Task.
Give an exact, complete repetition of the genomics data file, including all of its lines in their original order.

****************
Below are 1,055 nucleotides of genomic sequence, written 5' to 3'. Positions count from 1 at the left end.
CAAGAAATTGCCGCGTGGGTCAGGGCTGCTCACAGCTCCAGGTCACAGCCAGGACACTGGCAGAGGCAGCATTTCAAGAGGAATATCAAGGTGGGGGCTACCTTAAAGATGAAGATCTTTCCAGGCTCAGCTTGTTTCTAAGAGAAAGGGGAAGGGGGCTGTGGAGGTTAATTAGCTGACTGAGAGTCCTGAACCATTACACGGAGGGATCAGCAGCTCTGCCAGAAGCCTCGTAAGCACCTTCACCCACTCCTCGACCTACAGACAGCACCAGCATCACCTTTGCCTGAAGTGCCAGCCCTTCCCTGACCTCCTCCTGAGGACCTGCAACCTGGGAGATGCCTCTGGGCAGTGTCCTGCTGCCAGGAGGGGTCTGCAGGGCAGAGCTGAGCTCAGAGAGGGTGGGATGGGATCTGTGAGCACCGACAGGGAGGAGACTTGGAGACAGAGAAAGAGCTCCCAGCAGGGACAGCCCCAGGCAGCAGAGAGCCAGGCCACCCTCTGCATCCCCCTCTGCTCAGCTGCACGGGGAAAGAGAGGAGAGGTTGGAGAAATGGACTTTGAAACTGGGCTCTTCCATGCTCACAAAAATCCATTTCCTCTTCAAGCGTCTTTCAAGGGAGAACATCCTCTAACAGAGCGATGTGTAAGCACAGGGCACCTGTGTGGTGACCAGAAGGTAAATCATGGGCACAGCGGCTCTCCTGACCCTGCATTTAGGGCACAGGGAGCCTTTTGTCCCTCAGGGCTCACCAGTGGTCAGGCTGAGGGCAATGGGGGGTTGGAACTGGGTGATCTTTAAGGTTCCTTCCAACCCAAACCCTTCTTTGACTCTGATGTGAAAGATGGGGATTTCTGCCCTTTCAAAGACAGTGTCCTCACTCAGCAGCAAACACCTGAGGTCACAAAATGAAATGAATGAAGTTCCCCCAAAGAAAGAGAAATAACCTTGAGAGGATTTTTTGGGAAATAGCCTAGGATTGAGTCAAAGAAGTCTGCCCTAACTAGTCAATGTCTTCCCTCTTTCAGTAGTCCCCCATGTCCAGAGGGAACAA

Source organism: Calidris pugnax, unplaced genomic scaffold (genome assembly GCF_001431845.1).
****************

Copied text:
Below are 1,055 nucleotides of genomic sequence, written 5' to 3'. Positions count from 1 at the left end.
CAAGAAATTGCCGCGTGGGTCAGGGCTGCTCACAGCTCCAGGTCACAGCCAGGACACTGGCAGAGGCAGCATTTCAAGAGGAATATCAAGGTGGGGGCTACCTTAAAGATGAAGATCTTTCCAGGCTCAGCTTGTTTCTAAGAGAAAGGGGAAGGGGGCTGTGGAGGTTAATTAGCTGACTGAGAGTCCTGAACCATTACACGGAGGGATCAGCAGCTCTGCCAGAAGCCTCGTAAGCACCTTCACCCACTCCTCGACCTACAGACAGCACCAGCATCACCTTTGCCTGAAGTGCCAGCCCTTCCCTGACCTCCTCCTGAGGACCTGCAACCTGGGAGATGCCTCTGGGCAGTGTCCTGCTGCCAGGAGGGGTCTGCAGGGCAGAGCTGAGCTCAGAGAGGGTGGGATGGGATCTGTGAGCACCGACAGGGAGGAGACTTGGAGACAGAGAAAGAGCTCCCAGCAGGGACAGCCCCAGGCAGCAGAGAGCCAGGCCACCCTCTGCATCCCCCTCTGCTCAGCTGCACGGGGAAAGAGAGGAGAGGTTGGAGAAATGGACTTTGAAACTGGGCTCTTCCATGCTCACAAAAATCCATTTCCTCTTCAAGCGTCTTTCAAGGGAGAACATCCTCTAACAGAGCGATGTGTAAGCACAGGGCACCTGTGTGGTGACCAGAAGGTAAATCATGGGCACAGCGGCTCTCCTGACCCTGCATTTAGGGCACAGGGAGCCTTTTGTCCCTCAGGGCTCACCAGTGGTCAGGCTGAGGGCAATGGGGGGTTGGAACTGGGTGATCTTTAAGGTTCCTTCCAACCCAAACCCTTCTTTGACTCTGATGTGAAAGATGGGGATTTCTGCCCTTTCAAAGACAGTGTCCTCACTCAGCAGCAAACACCTGAGGTCACAAAATGAAATGAATGAAGTTCCCCCAAAGAAAGAGAAATAACCTTGAGAGGATTTTTTGGGAAATAGCCTAGGATTGAGTCAAAGAAGTCTGCCCTAACTAGTCAATGTCTTCCCTCTTTCAGTAGTCCCCCATGTCCAGAGGGAACAA

Source organism: Calidris pugnax, unplaced genomic scaffold (genome assembly GCF_001431845.1).